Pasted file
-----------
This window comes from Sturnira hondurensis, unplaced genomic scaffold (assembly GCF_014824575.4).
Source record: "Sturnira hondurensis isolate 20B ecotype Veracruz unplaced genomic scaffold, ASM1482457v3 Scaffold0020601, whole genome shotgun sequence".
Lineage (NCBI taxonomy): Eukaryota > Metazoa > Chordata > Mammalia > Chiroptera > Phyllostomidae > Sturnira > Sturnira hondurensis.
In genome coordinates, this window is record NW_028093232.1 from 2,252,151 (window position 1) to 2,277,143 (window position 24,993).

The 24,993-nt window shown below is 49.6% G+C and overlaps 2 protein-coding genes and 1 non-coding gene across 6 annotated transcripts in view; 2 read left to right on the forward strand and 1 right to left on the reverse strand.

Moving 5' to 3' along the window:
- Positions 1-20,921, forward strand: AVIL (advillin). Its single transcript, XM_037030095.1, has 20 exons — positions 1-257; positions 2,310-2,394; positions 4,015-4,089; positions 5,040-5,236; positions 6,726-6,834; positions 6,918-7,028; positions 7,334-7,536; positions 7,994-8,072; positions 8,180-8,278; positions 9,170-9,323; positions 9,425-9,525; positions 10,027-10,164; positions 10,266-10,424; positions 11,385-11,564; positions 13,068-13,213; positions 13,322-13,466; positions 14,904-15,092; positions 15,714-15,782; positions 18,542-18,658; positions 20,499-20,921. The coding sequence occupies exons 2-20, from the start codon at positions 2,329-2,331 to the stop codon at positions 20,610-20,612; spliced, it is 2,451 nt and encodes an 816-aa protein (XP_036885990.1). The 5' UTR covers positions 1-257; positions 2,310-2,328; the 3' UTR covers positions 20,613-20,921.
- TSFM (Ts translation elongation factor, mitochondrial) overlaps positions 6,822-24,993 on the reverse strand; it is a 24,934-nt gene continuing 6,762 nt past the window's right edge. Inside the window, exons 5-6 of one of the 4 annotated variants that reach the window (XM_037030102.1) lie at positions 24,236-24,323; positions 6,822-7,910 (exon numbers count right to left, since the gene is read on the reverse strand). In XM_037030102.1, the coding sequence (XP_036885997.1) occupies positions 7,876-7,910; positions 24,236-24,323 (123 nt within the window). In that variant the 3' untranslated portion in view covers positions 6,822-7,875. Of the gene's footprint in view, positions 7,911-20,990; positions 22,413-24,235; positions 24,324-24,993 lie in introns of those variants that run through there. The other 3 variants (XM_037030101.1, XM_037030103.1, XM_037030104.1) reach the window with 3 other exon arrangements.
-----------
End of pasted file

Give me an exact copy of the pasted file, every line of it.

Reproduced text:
This window comes from Sturnira hondurensis, unplaced genomic scaffold (assembly GCF_014824575.4).
Source record: "Sturnira hondurensis isolate 20B ecotype Veracruz unplaced genomic scaffold, ASM1482457v3 Scaffold0020601, whole genome shotgun sequence".
Lineage (NCBI taxonomy): Eukaryota > Metazoa > Chordata > Mammalia > Chiroptera > Phyllostomidae > Sturnira > Sturnira hondurensis.
In genome coordinates, this window is record NW_028093232.1 from 2,252,151 (window position 1) to 2,277,143 (window position 24,993).

The 24,993-nt window shown below is 49.6% G+C and overlaps 2 protein-coding genes and 1 non-coding gene across 6 annotated transcripts in view; 2 read left to right on the forward strand and 1 right to left on the reverse strand.

Moving 5' to 3' along the window:
- Positions 1-20,921, forward strand: AVIL (advillin). Its single transcript, XM_037030095.1, has 20 exons — positions 1-257; positions 2,310-2,394; positions 4,015-4,089; positions 5,040-5,236; positions 6,726-6,834; positions 6,918-7,028; positions 7,334-7,536; positions 7,994-8,072; positions 8,180-8,278; positions 9,170-9,323; positions 9,425-9,525; positions 10,027-10,164; positions 10,266-10,424; positions 11,385-11,564; positions 13,068-13,213; positions 13,322-13,466; positions 14,904-15,092; positions 15,714-15,782; positions 18,542-18,658; positions 20,499-20,921. The coding sequence occupies exons 2-20, from the start codon at positions 2,329-2,331 to the stop codon at positions 20,610-20,612; spliced, it is 2,451 nt and encodes an 816-aa protein (XP_036885990.1). The 5' UTR covers positions 1-257; positions 2,310-2,328; the 3' UTR covers positions 20,613-20,921.
- TSFM (Ts translation elongation factor, mitochondrial) overlaps positions 6,822-24,993 on the reverse strand; it is a 24,934-nt gene continuing 6,762 nt past the window's right edge. Inside the window, exons 5-6 of one of the 4 annotated variants that reach the window (XM_037030102.1) lie at positions 24,236-24,323; positions 6,822-7,910 (exon numbers count right to left, since the gene is read on the reverse strand). In XM_037030102.1, the coding sequence (XP_036885997.1) occupies positions 7,876-7,910; positions 24,236-24,323 (123 nt within the window). In that variant the 3' untranslated portion in view covers positions 6,822-7,875. Of the gene's footprint in view, positions 7,911-20,990; positions 22,413-24,235; positions 24,324-24,993 lie in introns of those variants that run through there. The other 3 variants (XM_037030101.1, XM_037030103.1, XM_037030104.1) reach the window with 3 other exon arrangements.